Abstract Li-ion batteries have been widely applied in the areas of personal electronic devices, stationary energy storage system and electric vehicles due to their high energy/power density, low self-discharge rate and long cycle life etc. For the better designs of both the battery cells and their thermal management systems, various numerical approaches have been proposed to investigate the thermal performance of power batteries. Without the requirement of detailed physical and thermal parameters of batteries, this article proposed a data-driven model using the adaptive neuro-fuzzy inference system (ANFIS) to predict the battery temperature with the inputs of ambient temperature, current and state of charge. Thermal response of a Li-ion battery module was experimentally evaluated under various conditions (i.e. ambient temperature of 0, 5, 10, 15 and 20 °C, and current rate of C/2, 1C and 2C) to acquire the necessary data sets for model development and validation.
Journal Article

Correlation Model of Subjective and Objective Evaluation Based on Grey GM(0,N) for Automobile Sound Quality

2018-04-18
Abstract Correlation analysis of subjective and objective evaluation for automobile sound quality is an important topic in automobile technology fields. In view of the deficiency of multi-dimensional linear regression analysis and the theoretical merits of grey system method, grey comprehensive relational degree was calculated to analyze the contribution of objective evaluation data to subjective evaluation. The main objective variables affecting the subjective feeling were determined. The variables include loudness, sharpness and shaking degrees. Grey GM(0,4) model was established as a quantitative expression for describing the subjective and objective evaluation correlation. The results of residual test and posterior-variance-test show that the established model was accurate and the model can be used to analyze and predict subjective and objective evaluation data of automobile sound quality.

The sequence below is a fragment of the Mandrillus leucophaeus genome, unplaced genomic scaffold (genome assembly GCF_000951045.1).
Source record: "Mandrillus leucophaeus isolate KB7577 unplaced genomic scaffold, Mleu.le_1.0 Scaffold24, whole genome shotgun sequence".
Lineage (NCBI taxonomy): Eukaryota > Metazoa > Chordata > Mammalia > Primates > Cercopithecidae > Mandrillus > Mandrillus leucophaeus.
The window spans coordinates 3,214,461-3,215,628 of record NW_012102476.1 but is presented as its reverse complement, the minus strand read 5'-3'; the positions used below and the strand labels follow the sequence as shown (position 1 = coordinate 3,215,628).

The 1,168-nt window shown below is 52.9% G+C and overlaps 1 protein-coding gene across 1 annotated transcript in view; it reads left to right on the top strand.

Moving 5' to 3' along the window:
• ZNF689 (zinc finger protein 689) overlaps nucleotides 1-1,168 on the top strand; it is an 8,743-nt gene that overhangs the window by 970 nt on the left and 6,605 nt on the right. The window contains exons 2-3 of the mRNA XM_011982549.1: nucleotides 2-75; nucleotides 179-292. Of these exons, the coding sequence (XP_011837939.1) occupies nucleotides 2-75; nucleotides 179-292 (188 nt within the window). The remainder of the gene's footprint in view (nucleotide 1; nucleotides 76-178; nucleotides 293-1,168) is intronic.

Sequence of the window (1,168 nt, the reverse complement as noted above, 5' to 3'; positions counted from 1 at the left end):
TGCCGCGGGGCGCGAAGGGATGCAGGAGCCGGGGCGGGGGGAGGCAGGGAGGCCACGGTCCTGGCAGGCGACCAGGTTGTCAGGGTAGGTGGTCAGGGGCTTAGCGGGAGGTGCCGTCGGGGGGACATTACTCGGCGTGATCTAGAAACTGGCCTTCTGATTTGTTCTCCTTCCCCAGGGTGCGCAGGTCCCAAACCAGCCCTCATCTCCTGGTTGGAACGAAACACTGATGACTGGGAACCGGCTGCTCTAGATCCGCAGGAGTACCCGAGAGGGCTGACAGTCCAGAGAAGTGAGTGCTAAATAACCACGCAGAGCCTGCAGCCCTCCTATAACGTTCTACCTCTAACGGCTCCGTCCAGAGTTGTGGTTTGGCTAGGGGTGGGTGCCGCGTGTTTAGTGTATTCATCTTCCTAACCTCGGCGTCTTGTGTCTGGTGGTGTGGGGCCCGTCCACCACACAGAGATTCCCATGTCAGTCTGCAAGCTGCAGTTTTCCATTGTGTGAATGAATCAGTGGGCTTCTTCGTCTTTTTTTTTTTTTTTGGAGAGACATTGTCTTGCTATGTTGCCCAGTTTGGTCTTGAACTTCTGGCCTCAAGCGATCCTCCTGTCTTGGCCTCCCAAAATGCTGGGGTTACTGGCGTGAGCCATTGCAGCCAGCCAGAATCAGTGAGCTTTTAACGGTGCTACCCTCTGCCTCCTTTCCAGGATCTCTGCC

Journal Article

Stability Analysis of Combined Braking System of Tractor-Semitrailer Based on Phase-Plane Method

2018-06-04
Abstract An analysis method for the stability of combined braking system of tractor-semitrailer based on phase-plane is investigated. Based on a 9 degree of freedom model, considering longitudinal load transfer, nonlinear model of tire and other factors, the braking stability of tractor-semitrailer is analyzed graphically on the phase plane. The stability of both tractor and semitrailer with different retarder gear is validated with the energy plane, β plane, yaw angle plane and hinged angle plane. The result indicates that in the long downhill with curve condition, both tractor and semitrailer show good stability when retarder is working at 1st and 2nd gear, and when it is at 3rd gear, the tractor is close to be unstable while semitrailer is unstable already. Besides, tractor and semitrailer both lose stability when retarder is working at the 4th gear.
Journal Article

Investigation of Fatigue Life of Wheels in Commercial Vehicles

2018-08-21